Looking for a hash package

Discussion in 'C Programming' started by Ramon F Herrera, Jul 12, 2003.

  1. Hello:

    Is there some C hash package out there?

    I am a big fan of the Berkeley DB, which has
    outstanding performance, but it is (I think) restricted
    to disk operations, while I would like to keep my data in RAM.
    I need some sort of Perl-like relational arrays, but in C.

    TIA,

    -Ramon F. Herrera
     
    Ramon F Herrera, Jul 12, 2003
    #1
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  2. "Ramon F Herrera" <> wrote in message
    news:...
    > Hello:
    >
    > Is there some C hash package out there?
    >
    > I am a big fan of the Berkeley DB, which has
    > outstanding performance, but it is (I think) restricted
    > to disk operations, while I would like to keep my data in RAM.
    > I need some sort of Perl-like relational arrays, but in C.


    The hsearch() package is included in many unix systems, and should be
    available in source form from an open source unix implementation.

    Though it has the disadvantage that you can only have one, as the hash table
    is global.

    -- glen
     
    Glen Herrmannsfeldt, Jul 12, 2003
    #2
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  3. Ramon F Herrera

    Keith Bostic Guest

    (Ramon F Herrera) wrote in message news:<c9bc36ff.0307112300.d6
    >...
    > Hello:
    >
    > Is there some C hash package out there?
    >
    > I am a big fan of the Berkeley DB, which has
    > outstanding performance, but it is (I think) restricted
    > to disk operations, while I would like to keep my data in RAM.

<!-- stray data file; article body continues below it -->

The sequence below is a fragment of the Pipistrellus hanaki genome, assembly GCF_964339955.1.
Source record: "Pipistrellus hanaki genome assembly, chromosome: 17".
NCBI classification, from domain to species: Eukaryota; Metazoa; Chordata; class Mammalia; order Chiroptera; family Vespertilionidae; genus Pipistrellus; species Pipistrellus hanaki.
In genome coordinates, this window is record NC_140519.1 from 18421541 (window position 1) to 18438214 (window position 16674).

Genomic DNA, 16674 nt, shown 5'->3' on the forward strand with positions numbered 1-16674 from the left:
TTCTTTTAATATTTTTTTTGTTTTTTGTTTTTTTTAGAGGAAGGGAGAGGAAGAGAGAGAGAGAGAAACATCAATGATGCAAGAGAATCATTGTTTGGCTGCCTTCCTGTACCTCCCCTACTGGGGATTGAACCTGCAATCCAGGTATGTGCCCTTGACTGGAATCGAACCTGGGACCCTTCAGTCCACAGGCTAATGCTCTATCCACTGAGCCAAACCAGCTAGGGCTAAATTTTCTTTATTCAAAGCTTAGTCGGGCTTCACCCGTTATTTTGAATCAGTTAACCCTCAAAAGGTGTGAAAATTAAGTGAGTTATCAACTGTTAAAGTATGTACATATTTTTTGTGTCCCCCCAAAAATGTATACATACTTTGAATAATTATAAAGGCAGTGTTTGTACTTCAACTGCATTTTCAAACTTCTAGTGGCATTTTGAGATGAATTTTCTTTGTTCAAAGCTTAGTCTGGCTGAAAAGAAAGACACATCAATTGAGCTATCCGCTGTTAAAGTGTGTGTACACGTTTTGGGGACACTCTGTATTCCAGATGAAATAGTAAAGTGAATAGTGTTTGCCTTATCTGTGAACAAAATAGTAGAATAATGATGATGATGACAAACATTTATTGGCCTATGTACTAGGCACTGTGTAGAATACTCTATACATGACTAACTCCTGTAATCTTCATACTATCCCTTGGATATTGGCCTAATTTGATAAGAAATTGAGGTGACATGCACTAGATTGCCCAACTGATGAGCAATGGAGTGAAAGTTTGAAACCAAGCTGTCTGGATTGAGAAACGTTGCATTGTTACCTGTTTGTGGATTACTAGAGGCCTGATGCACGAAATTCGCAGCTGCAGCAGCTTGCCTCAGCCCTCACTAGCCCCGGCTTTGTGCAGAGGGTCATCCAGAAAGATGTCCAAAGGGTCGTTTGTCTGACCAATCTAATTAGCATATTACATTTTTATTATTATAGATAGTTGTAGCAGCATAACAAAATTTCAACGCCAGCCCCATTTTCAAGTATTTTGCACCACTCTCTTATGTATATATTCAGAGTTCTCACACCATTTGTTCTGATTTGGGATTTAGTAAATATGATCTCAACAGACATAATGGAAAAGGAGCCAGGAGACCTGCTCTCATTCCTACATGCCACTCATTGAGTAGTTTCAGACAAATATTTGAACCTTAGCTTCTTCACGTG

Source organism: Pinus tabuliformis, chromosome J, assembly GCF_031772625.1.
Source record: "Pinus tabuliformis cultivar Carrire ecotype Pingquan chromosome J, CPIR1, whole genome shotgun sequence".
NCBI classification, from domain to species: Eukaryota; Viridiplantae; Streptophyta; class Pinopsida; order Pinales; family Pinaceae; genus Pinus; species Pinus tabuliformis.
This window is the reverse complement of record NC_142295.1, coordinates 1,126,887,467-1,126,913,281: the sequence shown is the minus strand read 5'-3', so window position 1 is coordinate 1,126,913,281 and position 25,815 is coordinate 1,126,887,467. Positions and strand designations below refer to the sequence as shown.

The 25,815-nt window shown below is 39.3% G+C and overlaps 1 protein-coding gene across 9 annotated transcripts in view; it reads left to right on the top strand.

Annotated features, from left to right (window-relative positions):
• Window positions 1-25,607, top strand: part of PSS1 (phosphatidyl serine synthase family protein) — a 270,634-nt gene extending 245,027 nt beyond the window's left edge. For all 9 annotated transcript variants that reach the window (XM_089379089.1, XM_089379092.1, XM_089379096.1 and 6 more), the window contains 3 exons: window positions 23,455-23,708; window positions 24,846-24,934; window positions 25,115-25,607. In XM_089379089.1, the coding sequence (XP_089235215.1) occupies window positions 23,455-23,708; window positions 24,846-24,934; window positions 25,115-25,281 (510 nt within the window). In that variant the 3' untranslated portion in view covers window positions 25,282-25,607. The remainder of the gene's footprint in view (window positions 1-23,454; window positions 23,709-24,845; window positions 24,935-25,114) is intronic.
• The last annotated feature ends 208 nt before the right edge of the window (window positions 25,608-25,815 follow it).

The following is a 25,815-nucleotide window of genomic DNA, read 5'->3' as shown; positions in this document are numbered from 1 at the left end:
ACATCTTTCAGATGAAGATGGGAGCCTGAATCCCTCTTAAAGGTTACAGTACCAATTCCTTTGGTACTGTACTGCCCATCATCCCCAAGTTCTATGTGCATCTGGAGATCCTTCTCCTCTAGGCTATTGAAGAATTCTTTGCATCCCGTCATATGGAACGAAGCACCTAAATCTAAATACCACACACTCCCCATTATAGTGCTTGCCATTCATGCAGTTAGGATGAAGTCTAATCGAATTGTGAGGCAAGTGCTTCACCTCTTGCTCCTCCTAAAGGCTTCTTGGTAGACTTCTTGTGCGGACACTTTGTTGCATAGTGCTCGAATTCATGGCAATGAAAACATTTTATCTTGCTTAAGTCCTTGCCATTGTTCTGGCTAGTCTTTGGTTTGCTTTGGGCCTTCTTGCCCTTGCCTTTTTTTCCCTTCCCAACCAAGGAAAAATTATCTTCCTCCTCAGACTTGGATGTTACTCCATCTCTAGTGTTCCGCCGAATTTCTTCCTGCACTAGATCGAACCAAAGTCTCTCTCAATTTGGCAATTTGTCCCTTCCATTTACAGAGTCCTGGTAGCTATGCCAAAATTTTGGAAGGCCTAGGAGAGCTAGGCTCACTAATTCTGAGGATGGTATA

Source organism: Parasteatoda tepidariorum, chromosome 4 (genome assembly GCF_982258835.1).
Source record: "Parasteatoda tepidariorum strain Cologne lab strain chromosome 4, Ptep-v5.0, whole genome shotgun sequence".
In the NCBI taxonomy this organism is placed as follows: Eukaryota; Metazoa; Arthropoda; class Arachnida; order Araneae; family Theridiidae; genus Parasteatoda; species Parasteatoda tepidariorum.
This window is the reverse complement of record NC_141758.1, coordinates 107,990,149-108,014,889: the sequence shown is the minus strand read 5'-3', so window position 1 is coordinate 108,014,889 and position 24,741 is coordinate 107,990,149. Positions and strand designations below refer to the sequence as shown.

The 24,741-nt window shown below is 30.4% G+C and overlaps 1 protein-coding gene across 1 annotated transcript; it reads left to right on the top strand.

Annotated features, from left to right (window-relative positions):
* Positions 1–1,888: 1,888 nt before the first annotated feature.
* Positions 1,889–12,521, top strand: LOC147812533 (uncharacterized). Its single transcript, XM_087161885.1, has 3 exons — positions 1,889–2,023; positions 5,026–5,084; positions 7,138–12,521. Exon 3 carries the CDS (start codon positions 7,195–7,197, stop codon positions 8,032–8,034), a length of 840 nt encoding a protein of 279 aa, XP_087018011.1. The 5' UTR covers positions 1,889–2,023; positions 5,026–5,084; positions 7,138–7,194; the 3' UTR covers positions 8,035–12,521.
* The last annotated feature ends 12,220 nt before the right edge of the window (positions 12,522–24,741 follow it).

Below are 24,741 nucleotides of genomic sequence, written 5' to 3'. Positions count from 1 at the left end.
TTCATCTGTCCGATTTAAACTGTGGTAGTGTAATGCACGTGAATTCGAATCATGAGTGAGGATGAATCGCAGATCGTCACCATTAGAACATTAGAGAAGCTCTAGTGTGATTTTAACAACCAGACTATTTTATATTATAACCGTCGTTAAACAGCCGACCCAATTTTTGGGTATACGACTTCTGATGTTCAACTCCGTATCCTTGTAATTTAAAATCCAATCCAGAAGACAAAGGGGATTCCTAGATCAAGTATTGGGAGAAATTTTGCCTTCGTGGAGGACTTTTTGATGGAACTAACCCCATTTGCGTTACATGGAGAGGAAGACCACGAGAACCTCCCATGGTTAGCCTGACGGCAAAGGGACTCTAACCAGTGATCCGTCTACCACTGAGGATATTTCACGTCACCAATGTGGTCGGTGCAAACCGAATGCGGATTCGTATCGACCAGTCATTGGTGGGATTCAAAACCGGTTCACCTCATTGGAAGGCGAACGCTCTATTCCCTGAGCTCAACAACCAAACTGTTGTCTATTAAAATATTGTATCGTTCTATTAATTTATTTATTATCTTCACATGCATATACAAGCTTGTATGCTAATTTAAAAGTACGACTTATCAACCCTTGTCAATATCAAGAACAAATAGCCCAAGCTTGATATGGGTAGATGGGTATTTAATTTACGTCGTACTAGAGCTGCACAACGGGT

> I need some sort of Perl-like relational arrays, but in C.


    If you don't specify a physical file name to the Berkeley DB
    Db.open method, DB will create an in-memory database. The
    contents of an in-memory database are not preserved on disk.

    Berkeley DB won't write the contents of any database to disk
    unless the data won't fit in the cache, that is, all data is
    be held in RAM until there is no longer sufficient RAM to hold
    the data. In the case of in-memory databases, running out of
    RAM usually implies the creation of a temporary backing files.

    In the upcoming Berkeley DB 4.2.XX release, applications can
    specify a maximum size for a database, and also that DB fail
    operations rather than opening backing temporary files for
    in-memory databases.

    While there are interesting algorithms for pure in-memory
    databases, a cache in front of a traditional disk-based
    database is usually fine from a performance standpoint.

    Regards,
    --keith

    =-=-=-=-=-=-=-=-=-=-=-=-=-=-=-=-=-=-=-=-=-=-=-=-=
    Keith Bostic
    Sleepycat Software Inc. keithbosticim (ymsgid)
    118 Tower Rd. +1-781-259-3139
    Lincoln, MA 01773 http://www.sleepycat.com
     
    Keith Bostic, Jul 12, 2003
    #3
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